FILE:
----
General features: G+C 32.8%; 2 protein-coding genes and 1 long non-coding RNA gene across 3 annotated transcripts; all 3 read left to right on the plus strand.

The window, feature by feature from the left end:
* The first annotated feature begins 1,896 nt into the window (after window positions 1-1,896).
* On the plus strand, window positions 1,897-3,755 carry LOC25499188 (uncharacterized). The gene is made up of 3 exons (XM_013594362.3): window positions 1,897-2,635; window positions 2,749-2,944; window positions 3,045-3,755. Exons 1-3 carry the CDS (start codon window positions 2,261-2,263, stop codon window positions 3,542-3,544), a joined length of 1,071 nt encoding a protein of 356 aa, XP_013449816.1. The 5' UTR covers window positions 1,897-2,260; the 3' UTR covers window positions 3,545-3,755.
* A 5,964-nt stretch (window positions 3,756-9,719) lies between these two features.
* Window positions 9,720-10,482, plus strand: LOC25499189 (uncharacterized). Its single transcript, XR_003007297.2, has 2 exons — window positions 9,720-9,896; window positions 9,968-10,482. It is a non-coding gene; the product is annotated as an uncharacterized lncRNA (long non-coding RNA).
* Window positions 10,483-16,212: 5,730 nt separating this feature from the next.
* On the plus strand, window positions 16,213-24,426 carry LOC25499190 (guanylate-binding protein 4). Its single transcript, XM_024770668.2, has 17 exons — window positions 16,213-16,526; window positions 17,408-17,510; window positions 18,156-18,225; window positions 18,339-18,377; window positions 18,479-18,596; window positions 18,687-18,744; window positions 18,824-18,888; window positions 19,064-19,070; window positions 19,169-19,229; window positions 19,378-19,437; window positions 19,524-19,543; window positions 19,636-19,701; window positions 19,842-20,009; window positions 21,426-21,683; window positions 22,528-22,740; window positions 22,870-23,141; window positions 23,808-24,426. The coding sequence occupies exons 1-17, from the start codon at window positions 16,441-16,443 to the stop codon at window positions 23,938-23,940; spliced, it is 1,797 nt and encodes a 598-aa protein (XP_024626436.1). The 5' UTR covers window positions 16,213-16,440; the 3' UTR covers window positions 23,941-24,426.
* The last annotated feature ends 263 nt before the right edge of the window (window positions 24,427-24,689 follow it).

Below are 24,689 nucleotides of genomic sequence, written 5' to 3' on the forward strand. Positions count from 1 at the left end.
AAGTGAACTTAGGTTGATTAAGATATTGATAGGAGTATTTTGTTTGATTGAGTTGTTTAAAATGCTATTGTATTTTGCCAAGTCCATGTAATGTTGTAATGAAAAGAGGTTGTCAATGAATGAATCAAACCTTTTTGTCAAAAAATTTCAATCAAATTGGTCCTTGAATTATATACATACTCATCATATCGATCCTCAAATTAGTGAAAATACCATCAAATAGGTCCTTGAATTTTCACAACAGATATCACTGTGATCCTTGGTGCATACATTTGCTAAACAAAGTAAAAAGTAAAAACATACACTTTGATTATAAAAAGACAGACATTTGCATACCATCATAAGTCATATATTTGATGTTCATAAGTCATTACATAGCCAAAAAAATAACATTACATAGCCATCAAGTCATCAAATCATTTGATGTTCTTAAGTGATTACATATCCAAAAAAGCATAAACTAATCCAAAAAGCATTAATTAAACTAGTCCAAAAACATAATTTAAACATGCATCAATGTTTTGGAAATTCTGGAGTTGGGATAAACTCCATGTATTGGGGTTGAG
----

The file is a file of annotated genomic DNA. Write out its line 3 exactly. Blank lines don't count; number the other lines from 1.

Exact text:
* The first annotated feature begins 1,896 nt into the window (after window positions 1-1,896).